Sept. 17, 2016: What 'Night' means
What 'Night' means according to St. John of the Cross
The word ‘night’ means ‘I know what you’re going through’, but also ‘. . . and it is important to respond in the right way’. John’s concern is not just to condole, but to help us bear pain creatively.
We saw that the experience of our weakness can lead us to an admission: that we are not our own saviours. Then, following the broad pattern of the books of Night, we saw that darkness can herald the approach of God, cleaving us off ourselves, opening us to himself. That can apply in prayer, and at depths of intensity we might scarcely think possible. But the pattern fits well too around the irritations that tense the most everyday lives. These experiences are painful, confusing, feel unacceptable, and such feelings can be rightly owned. But, for night to be dichosa, blessed, there needs also, at some level, to be a ‘yes’.
To get a sense of this, we might think, on the one hand, of a tendency from which we have longed to be free –those ingrained weaknesses which Night so skilfully exposed. It might be anger; or a crippling shyness; or a distorting lust; or the constant referral of everything to myself as the centre of pity or praise. We beg God to set us free. ‘But I know he won’t; it is too deep, and it has swooped up from nowhere too often before.’ Change feels impossible, and the hope of release can just tail off into despair.
On the other hand, we might think of negative happenings, which grate or sting or ache. They are not our doing (they come like night) and they together comprise the downside of life: embarrassments, insults, a put-down; the company of people who excel at the one thing I felt good at myself; the humiliation of failure or rejection. These are disconcerting, and if we joked them off at the start, and felt strong enough to ride them, we can come to feel crushed, with the risk of growing bitter.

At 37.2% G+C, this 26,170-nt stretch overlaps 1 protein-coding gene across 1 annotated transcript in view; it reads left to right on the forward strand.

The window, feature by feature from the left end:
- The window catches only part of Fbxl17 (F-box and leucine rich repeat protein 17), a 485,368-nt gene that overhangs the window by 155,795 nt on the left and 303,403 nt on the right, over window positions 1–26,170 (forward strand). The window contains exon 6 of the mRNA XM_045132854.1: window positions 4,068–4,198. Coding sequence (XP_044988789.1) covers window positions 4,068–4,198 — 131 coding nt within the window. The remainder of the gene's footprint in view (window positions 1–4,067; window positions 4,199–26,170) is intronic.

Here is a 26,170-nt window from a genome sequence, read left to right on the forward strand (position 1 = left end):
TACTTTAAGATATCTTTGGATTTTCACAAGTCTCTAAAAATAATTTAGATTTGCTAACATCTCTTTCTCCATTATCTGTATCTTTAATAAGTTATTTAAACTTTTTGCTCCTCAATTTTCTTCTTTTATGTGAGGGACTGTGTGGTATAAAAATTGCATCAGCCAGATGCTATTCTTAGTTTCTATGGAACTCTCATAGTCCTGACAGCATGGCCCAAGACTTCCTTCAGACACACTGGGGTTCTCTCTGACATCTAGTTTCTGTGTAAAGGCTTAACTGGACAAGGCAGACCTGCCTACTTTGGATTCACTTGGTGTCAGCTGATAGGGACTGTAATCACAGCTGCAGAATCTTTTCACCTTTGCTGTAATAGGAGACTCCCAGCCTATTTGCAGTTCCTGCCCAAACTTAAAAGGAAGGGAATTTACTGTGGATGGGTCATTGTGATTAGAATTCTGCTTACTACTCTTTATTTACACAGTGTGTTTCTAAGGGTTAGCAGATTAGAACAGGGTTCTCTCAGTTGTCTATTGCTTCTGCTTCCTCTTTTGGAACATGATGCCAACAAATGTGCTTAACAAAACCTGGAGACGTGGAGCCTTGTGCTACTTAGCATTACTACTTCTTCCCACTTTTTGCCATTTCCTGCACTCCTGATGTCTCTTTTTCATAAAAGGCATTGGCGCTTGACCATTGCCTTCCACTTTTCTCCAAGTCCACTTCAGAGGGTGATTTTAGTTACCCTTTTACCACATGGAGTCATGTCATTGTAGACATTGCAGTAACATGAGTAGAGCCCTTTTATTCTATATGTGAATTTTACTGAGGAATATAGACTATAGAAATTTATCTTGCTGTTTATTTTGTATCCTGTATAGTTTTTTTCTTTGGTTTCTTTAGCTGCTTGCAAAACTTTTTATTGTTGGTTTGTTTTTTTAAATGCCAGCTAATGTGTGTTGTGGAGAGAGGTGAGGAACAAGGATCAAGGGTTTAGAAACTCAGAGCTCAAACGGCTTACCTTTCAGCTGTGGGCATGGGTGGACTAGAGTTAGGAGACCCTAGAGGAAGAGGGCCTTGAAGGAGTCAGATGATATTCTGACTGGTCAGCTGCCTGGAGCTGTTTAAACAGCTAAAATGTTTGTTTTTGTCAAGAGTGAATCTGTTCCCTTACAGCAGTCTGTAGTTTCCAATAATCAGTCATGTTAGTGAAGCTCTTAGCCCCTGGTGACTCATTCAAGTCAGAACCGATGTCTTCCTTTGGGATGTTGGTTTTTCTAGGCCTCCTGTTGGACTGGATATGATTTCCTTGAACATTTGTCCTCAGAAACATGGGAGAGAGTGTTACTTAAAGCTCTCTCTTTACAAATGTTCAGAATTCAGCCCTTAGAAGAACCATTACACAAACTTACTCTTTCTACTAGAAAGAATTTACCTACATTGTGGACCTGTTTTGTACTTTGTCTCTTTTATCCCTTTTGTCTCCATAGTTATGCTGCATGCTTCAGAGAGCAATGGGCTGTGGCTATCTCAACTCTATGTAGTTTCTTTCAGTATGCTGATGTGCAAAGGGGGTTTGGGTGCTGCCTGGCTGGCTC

We put a lot of emotional energy into those two areas: personal weaknesses, from which we long to be free; negative situations which come uninvited upon us. Left like that, they are a recipe for despair in the weakness and resentment at what hurts us. To leaving it like that, ‘night’ suggests an alternative. When the negative comes upon you, then remember your desire to be free –free from the personal weakness which was crippling you. It is here that God is doing it, and it is important not to panic, or run away.
Suppose, then, we get no thanks after going out of our way to help. The spontaneous reaction is to sting inside and make that ‘the last time I ever do anything for them’. That is a time to recall the longing we may have had to grow out of our narrowness and sensitivity; and to thank God for this.
It is right of course to grieve, to take a stand, and to seek a remedy. But it is important too not to miss the God-content in the darkness. On offer is freedom from ourselves, for a God who fills. To trust –that God is present in this –can turn the pain, where there has to be pain, from death-throes into the pangs of birth.
Trust is the key to growth. One of John’s images for growth is a mountain climb –The Ascent of Mount Carmel. But close reading reveals that his mountain, like Elijah’s Carmel in Israel, like Moses’ Horeb in Sinai, is a religious mountain. It speaks of communion, where the goal is not to sink a solitary flag-pole into the summit, but to ‘make an altar of oneself’ there for ‘a sacrifice of love’.
-Fr. Iain Matthew, OCD
THE IMPACT OF GOD: Soundings from St John of the Cross